Lou Piniella and Barry Larkin were both back in the Topps set – this would be Larkin’s last Topps card, while Piniella basically had cards through the 2009 season for his time with the cubs and Devil Rays.

2004 – Barry Larkin, Lou Piniella

2004 Topps Wire Reds Piniella Larkin

They had 3 parallel cards as well – Topps Gold, Topps Black and 1st Edition.

Larkin also was featured in the 2004 Hit Parade insert set, as he was 7th on the active hit list at that point.

2004 Topps Hit Parade Larkin

Piniella was also featured in the Series Seats Relic set, for his days with the Yankees.

2004 Topps Series Seat Lou Piniella

Finally, Paul O’Neill was also featured with the Evil Empire in a World Series set – you could find him in the Series Stitches relic set – though his “stitches” was a bat piece.

2004 Topps Series Stitch Paul O'Neill

2004 Topps cards – Big Red Machine

29 11 2015

Big Red Machine members were done being in the Topps set after 2002 when Tony Perez finished his final managerial stint.  But, there are quite a few insert cards of Big Red Machine members in every year after that.  In 2004, it was only Johnny Bench.  Bench was included in the World Series Highlights insert set.  You could find a regular insert, or an autographed version honoring his 1976 Series MVP award.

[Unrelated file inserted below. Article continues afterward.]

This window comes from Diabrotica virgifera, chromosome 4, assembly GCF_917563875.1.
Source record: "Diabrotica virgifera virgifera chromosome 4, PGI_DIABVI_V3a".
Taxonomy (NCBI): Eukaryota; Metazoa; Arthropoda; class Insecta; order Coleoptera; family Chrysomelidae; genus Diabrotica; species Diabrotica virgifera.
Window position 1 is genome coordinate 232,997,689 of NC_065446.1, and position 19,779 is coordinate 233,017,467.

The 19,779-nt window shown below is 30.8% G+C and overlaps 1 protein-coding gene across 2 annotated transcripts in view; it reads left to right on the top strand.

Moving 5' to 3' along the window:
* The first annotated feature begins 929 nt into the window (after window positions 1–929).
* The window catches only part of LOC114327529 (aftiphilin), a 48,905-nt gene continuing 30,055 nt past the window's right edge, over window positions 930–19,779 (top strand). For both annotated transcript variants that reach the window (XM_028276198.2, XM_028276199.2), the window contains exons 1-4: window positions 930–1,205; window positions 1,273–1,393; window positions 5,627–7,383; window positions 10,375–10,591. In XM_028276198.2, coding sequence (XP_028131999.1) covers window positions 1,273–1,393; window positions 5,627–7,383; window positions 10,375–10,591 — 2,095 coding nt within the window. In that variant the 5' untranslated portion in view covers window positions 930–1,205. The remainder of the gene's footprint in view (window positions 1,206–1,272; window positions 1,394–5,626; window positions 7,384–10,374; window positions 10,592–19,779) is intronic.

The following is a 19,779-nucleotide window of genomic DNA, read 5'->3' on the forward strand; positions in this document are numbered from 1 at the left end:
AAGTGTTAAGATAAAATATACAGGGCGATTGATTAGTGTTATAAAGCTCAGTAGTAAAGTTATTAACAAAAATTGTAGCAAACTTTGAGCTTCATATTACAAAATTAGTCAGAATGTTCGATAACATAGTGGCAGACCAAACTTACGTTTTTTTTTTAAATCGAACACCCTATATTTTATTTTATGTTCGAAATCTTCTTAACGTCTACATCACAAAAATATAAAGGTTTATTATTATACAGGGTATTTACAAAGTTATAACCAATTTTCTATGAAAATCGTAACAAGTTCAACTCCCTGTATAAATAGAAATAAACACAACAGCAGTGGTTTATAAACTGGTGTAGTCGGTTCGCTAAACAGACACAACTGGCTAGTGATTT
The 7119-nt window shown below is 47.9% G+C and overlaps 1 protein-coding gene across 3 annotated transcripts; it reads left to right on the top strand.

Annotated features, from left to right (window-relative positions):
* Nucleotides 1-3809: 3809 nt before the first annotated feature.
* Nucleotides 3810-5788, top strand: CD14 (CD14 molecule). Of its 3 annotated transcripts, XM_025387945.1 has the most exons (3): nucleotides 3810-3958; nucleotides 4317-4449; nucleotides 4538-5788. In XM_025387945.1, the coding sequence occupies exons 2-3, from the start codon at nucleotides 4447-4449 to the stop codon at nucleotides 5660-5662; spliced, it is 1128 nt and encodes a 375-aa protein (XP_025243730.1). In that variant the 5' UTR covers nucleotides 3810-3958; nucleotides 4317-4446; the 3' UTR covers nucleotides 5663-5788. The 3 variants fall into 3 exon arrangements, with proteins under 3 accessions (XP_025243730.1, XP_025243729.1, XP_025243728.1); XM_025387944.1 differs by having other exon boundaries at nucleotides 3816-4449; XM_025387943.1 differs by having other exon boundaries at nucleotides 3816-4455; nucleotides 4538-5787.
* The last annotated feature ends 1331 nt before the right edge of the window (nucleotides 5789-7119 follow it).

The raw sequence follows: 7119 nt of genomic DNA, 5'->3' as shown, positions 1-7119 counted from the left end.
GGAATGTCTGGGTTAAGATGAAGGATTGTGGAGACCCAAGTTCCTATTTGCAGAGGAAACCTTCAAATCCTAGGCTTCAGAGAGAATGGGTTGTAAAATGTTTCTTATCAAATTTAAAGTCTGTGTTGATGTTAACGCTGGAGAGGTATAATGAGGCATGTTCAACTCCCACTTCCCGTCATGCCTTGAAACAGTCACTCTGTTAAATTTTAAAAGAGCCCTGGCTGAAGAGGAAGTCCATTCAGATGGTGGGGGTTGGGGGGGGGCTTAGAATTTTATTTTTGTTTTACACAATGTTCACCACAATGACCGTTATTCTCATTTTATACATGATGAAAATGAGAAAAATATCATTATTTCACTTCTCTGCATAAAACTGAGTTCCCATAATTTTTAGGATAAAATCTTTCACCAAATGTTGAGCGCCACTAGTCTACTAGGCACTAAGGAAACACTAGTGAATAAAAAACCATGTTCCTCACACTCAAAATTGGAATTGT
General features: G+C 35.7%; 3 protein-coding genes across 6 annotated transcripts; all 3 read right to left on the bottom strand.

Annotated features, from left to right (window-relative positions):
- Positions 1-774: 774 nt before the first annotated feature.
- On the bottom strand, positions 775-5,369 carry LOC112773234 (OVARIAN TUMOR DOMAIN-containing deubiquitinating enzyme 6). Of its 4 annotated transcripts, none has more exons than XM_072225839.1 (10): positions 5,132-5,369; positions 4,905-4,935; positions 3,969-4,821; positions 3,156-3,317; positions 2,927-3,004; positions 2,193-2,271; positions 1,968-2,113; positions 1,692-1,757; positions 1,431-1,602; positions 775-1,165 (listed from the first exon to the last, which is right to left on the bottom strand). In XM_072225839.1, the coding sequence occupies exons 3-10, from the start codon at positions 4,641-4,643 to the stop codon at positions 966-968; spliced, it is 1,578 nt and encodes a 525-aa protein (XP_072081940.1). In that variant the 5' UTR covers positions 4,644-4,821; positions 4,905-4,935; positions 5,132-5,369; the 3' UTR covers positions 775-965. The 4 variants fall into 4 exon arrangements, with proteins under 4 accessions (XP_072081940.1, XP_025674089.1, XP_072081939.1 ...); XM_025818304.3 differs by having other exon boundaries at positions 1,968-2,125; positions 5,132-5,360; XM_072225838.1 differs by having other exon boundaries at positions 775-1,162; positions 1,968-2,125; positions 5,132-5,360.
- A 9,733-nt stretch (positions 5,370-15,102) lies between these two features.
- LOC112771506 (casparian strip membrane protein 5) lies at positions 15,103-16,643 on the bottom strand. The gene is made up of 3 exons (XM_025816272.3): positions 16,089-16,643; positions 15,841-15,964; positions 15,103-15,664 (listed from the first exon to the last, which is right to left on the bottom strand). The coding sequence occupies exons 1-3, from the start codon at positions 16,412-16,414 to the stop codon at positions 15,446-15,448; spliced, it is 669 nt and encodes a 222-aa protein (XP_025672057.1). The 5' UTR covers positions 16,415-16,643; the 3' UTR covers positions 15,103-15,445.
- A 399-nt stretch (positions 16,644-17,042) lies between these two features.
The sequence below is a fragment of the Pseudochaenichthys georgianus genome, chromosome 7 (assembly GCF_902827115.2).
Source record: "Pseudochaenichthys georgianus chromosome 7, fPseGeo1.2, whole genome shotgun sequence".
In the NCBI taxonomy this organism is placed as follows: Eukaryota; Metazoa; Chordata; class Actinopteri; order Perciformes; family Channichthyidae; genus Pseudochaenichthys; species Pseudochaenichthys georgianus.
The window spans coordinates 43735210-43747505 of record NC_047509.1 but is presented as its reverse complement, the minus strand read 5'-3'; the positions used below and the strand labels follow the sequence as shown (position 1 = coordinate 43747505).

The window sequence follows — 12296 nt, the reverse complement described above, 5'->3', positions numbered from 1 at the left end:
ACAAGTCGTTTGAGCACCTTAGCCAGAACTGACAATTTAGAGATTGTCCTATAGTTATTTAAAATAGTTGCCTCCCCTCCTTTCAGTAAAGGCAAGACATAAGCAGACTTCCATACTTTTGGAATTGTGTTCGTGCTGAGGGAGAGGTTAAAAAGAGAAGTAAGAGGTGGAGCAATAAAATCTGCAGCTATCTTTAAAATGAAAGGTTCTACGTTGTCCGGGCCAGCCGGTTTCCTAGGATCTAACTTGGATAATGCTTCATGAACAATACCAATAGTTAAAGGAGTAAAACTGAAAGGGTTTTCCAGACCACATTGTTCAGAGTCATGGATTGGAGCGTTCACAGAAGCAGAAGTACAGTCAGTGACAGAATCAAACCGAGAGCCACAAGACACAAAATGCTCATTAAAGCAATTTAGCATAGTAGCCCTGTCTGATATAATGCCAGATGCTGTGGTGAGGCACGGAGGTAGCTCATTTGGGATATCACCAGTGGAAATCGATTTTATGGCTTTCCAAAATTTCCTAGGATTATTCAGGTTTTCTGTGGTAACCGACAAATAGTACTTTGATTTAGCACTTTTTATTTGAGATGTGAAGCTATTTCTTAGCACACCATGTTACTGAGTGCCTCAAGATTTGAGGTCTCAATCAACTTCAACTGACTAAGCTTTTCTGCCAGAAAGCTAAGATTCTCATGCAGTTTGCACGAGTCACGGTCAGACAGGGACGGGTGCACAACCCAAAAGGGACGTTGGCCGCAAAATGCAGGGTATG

2004 Topps World Series Highlights Auto Johnny Bench

He was also in the Series Stitches relic.

2004 Topps Series Stitch Johnny Bench

It’s worth noting that 3 of the “Great Eight” members were included in 2004 Topps Retired Signature.  This used the same design as 2004 Topps.  It’s not the same product, so I don’t count it – just thought it was worth pointing out you could find Johnny Bench, Dave Concepcion and George Foster in that product.

2003 Cincinnati Reds season

5 10 2015

Tall Stacks GABP 63004

After Riverfront Stadium (aka Cinergy Field) was demolished in December, 2002, the Reds looked forward to a promising new venue.  Great America Ballpark opened on March 31, 2003.  The Reds’ hopes hinged on the return of Ken Griffey Jr. from 2 previous injury-plagued seasons.  Griffey did notch the first hit at GABP, doubling off of the Pirates’ Kris Benson.  But that was the highlight of the baseball game for the Reds as they notched just 3 more hits and lost, 10-1.  The Pirates unfortunately returned the favor the Reds had paid them in 2001, beating Cincinnati in its park’s opener.